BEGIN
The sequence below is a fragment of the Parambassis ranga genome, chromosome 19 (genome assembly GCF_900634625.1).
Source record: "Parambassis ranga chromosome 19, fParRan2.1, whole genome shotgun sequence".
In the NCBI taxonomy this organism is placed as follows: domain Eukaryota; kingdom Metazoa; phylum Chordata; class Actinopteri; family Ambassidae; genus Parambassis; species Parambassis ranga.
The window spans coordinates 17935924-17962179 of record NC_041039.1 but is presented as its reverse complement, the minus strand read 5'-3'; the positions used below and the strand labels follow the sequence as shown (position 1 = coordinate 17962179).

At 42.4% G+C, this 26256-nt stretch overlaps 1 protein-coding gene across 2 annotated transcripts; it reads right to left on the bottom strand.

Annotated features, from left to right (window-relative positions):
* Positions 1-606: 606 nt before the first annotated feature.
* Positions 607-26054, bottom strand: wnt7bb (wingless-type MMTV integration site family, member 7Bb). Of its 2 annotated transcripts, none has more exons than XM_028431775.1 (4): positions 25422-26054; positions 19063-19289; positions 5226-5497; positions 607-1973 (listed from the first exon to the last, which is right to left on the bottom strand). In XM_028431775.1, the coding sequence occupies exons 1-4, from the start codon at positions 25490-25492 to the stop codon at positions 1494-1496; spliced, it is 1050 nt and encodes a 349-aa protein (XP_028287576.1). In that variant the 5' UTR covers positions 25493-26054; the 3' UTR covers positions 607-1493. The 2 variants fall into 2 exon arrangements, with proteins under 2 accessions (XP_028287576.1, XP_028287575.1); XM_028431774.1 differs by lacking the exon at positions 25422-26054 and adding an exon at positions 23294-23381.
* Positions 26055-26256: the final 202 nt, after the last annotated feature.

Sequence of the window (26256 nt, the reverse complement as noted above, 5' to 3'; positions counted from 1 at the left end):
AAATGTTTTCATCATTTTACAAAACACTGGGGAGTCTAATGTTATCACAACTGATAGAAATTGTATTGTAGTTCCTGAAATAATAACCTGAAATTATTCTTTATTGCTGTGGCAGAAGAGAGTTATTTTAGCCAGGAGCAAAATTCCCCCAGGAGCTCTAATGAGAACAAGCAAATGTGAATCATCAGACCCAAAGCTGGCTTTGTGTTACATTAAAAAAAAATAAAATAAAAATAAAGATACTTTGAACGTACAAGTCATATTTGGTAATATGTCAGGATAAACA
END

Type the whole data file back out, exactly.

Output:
The sequence below is a fragment of the Parambassis ranga genome, chromosome 19 (genome assembly GCF_900634625.1).
Source record: "Parambassis ranga chromosome 19, fParRan2.1, whole genome shotgun sequence".
In the NCBI taxonomy this organism is placed as follows: domain Eukaryota; kingdom Metazoa; phylum Chordata; class Actinopteri; family Ambassidae; genus Parambassis; species Parambassis ranga.
The window spans coordinates 17935924-17962179 of record NC_041039.1 but is presented as its reverse complement, the minus strand read 5'-3'; the positions used below and the strand labels follow the sequence as shown (position 1 = coordinate 17962179).

At 42.4% G+C, this 26256-nt stretch overlaps 1 protein-coding gene across 2 annotated transcripts; it reads right to left on the bottom strand.

Annotated features, from left to right (window-relative positions):
* Positions 1-606: 606 nt before the first annotated feature.
* Positions 607-26054, bottom strand: wnt7bb (wingless-type MMTV integration site family, member 7Bb). Of its 2 annotated transcripts, none has more exons than XM_028431775.1 (4): positions 25422-26054; positions 19063-19289; positions 5226-5497; positions 607-1973 (listed from the first exon to the last, which is right to left on the bottom strand). In XM_028431775.1, the coding sequence occupies exons 1-4, from the start codon at positions 25490-25492 to the stop codon at positions 1494-1496; spliced, it is 1050 nt and encodes a 349-aa protein (XP_028287576.1). In that variant the 5' UTR covers positions 25493-26054; the 3' UTR covers positions 607-1493. The 2 variants fall into 2 exon arrangements, with proteins under 2 accessions (XP_028287576.1, XP_028287575.1); XM_028431774.1 differs by lacking the exon at positions 25422-26054 and adding an exon at positions 23294-23381.
* Positions 26055-26256: the final 202 nt, after the last annotated feature.

Sequence of the window (26256 nt, the reverse complement as noted above, 5' to 3'; positions counted from 1 at the left end):
AAATGTTTTCATCATTTTACAAAACACTGGGGAGTCTAATGTTATCACAACTGATAGAAATTGTATTGTAGTTCCTGAAATAATAACCTGAAATTATTCTTTATTGCTGTGGCAGAAGAGAGTTATTTTAGCCAGGAGCAAAATTCCCCCAGGAGCTCTAATGAGAACAAGCAAATGTGAATCATCAGACCCAAAGCTGGCTTTGTGTTACATTAAAAAAAAATAAAATAAAAATAAAGATACTTTGAACGTACAAGTCATATTTGGTAATATGTCAGGATAAACA